Outputting strings is one of the most common actions when building a web site, and PHP offers a multitude of ways to do so each with their own set of strengths and weaknesses


print is a language construct and not a function, so you don’t need any parenthesis to use it. Just call it followed by a string (literal or in a variable) and you’re good to go:

print 'Hello World!';

$hello = 'Hello World!';
print $hello;


Like print, echo is a construct and is used exactly the same way but unlike print has a shorthand equivalent as well:

<?='Hello World!';?>

Please keep in mind that you must have PHP configured to allow the shorthand delimiters, which is disabled by default on OS X. Personally, I try to avoid shorthand at all costs because of the mixed behavior across platforms by default.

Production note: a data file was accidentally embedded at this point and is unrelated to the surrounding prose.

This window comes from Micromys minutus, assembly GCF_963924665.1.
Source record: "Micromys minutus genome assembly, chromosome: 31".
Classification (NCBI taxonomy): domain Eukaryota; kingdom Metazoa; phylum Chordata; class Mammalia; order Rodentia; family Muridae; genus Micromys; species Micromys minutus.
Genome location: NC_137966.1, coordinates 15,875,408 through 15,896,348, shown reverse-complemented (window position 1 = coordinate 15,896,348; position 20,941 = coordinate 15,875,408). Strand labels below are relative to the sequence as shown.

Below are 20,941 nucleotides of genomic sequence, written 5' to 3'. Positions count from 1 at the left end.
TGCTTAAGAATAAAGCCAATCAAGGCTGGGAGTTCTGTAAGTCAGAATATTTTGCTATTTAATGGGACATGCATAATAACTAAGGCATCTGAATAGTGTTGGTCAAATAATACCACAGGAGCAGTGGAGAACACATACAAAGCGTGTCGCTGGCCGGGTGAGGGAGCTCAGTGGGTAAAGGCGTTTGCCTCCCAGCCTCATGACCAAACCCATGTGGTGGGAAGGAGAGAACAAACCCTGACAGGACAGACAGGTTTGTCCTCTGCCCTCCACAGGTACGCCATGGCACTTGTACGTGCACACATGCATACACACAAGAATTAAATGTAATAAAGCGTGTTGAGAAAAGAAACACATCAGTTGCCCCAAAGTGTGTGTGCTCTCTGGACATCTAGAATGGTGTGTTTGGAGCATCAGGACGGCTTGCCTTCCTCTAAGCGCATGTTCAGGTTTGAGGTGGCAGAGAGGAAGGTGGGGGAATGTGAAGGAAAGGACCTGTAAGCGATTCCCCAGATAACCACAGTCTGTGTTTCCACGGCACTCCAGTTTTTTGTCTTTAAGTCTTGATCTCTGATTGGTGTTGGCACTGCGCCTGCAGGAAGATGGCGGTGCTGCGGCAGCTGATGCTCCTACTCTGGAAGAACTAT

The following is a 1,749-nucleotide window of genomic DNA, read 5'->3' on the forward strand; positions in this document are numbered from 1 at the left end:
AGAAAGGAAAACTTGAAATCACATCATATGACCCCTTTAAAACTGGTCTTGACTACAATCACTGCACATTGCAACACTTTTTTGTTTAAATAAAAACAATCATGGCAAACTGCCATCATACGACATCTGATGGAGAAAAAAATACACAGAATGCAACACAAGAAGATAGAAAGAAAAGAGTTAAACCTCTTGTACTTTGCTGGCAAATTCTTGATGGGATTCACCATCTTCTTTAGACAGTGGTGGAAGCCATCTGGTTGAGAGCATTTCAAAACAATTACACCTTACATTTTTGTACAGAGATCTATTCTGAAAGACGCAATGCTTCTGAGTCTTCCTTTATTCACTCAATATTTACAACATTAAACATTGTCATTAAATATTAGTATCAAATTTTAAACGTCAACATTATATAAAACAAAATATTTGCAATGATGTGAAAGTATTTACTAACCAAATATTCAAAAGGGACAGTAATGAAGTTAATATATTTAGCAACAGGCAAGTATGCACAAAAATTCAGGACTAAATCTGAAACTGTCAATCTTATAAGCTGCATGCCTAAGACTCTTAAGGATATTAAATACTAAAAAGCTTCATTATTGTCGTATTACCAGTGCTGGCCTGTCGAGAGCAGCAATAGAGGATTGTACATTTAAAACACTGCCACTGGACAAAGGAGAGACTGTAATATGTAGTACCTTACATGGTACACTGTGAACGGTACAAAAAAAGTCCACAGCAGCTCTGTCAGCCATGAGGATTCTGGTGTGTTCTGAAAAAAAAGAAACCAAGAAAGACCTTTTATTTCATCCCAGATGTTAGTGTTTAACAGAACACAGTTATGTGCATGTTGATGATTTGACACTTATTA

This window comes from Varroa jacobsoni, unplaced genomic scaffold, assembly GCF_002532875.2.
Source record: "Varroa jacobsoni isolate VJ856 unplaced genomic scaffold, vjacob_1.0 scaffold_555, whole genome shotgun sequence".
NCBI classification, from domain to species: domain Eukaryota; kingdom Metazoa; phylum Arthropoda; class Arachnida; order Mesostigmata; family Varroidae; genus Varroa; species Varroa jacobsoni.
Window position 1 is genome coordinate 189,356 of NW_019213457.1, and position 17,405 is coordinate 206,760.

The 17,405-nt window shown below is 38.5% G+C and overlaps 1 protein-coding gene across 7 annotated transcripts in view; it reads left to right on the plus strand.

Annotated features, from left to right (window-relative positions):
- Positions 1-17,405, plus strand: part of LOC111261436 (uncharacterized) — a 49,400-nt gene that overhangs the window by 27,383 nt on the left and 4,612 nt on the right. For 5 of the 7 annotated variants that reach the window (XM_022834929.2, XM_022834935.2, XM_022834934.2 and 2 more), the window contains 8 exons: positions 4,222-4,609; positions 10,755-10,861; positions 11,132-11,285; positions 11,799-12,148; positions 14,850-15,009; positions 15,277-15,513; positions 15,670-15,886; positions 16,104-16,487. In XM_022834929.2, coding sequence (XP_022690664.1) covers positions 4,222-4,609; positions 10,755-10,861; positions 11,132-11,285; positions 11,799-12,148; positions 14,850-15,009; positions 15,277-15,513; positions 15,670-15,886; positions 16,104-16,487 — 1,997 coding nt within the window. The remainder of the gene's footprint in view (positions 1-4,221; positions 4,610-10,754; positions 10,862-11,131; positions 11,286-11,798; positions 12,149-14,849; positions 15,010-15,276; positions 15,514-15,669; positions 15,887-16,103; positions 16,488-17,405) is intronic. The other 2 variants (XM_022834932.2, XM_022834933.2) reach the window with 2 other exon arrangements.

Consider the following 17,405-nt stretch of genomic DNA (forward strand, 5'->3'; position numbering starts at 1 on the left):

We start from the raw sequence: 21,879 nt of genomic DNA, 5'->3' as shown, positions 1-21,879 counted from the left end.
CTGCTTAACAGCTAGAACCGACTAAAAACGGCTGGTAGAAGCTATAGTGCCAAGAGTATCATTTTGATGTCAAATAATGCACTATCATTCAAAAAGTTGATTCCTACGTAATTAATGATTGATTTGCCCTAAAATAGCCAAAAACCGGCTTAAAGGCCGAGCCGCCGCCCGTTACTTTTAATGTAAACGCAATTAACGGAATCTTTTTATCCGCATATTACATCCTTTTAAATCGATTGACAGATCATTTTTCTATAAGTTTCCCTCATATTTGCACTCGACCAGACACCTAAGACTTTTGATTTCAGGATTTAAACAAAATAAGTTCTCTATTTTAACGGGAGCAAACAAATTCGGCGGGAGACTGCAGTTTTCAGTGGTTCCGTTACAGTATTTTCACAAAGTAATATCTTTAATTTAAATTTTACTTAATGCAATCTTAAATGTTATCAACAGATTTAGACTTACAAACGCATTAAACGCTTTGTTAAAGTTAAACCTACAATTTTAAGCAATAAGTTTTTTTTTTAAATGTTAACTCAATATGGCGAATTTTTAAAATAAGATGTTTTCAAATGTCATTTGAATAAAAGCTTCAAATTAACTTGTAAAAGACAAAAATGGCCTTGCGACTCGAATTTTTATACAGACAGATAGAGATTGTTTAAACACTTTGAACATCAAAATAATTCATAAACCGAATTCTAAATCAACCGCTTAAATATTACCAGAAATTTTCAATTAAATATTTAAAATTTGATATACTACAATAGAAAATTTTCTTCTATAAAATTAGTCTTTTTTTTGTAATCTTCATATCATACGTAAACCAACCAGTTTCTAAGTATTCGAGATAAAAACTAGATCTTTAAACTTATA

For those times that you need to format a string in a specific way, you can use printf. The syntax is pretty basic, the first argument is the string with any number of type specifiers that will be swapped out for the rest of the arguments that are passed in. Here’s a “Hello World” example that injects a name into the string:

$name = 'Josh';
printf('Hello %s!', $name);

A full list of type specifiers can be found here. Also, this could be easily accomplished with print or echo as well:

echo 'Hello ' . $name . '!';

or even:

echo "Hello {$name}!";

As always the choice is yours as to how you want to output strings. Finding a way that works for you and then sticking to it and being consistent is very valuable when it comes time to refactor. Be sure to subscribe for updates so you don’t miss out on when I discuss heredoc and nowdoc!